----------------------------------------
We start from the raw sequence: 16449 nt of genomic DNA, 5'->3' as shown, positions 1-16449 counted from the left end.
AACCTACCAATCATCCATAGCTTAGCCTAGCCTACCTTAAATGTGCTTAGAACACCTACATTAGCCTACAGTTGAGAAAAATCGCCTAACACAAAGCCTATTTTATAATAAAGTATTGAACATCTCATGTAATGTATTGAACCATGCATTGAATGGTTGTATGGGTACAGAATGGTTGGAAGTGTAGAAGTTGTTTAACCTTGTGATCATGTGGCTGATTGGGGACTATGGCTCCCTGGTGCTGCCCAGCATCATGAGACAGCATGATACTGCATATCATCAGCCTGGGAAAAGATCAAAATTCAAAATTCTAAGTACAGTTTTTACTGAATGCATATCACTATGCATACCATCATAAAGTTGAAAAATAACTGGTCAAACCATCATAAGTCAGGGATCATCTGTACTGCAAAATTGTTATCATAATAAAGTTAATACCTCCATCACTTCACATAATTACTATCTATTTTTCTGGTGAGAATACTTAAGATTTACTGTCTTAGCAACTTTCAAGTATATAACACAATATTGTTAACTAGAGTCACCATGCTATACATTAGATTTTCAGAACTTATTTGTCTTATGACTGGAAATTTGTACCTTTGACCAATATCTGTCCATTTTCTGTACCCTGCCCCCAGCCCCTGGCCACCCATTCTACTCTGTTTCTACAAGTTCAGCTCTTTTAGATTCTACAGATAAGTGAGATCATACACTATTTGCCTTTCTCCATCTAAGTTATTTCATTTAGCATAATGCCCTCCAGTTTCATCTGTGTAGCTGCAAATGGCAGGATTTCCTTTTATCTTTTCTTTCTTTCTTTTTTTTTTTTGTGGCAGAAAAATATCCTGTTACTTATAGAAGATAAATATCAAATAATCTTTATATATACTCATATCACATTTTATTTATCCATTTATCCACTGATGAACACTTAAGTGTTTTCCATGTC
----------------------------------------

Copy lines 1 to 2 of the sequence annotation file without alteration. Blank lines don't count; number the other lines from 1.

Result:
We start from the raw sequence: 16449 nt of genomic DNA, 5'->3' as shown, positions 1-16449 counted from the left end.
AACCTACCAATCATCCATAGCTTAGCCTAGCCTACCTTAAATGTGCTTAGAACACCTACATTAGCCTACAGTTGAGAAAAATCGCCTAACACAAAGCCTATTTTATAATAAAGTATTGAACATCTCATGTAATGTATTGAACCATGCATTGAATGGTTGTATGGGTACAGAATGGTTGGAAGTGTAGAAGTTGTTTAACCTTGTGATCATGTGGCTGATTGGGGACTATGGCTCCCTGGTGCTGCCCAGCATCATGAGACAGCATGATACTGCATATCATCAGCCTGGGAAAAGATCAAAATTCAAAATTCTAAGTACAGTTTTTACTGAATGCATATCACTATGCATACCATCATAAAGTTGAAAAATAACTGGTCAAACCATCATAAGTCAGGGATCATCTGTACTGCAAAATTGTTATCATAATAAAGTTAATACCTCCATCACTTCACATAATTACTATCTATTTTTCTGGTGAGAATACTTAAGATTTACTGTCTTAGCAACTTTCAAGTATATAACACAATATTGTTAACTAGAGTCACCATGCTATACATTAGATTTTCAGAACTTATTTGTCTTATGACTGGAAATTTGTACCTTTGACCAATATCTGTCCATTTTCTGTACCCTGCCCCCAGCCCCTGGCCACCCATTCTACTCTGTTTCTACAAGTTCAGCTCTTTTAGATTCTACAGATAAGTGAGATCATACACTATTTGCCTTTCTCCATCTAAGTTATTTCATTTAGCATAATGCCCTCCAGTTTCATCTGTGTAGCTGCAAATGGCAGGATTTCCTTTTATCTTTTCTTTCTTTCTTTTTTTTTTTTGTGGCAGAAAAATATCCTGTTACTTATAGAAGATAAATATCAAATAATCTTTATATATACTCATATCACATTTTATTTATCCATTTATCCACTGATGAACACTTAAGTGTTTTCCATGTC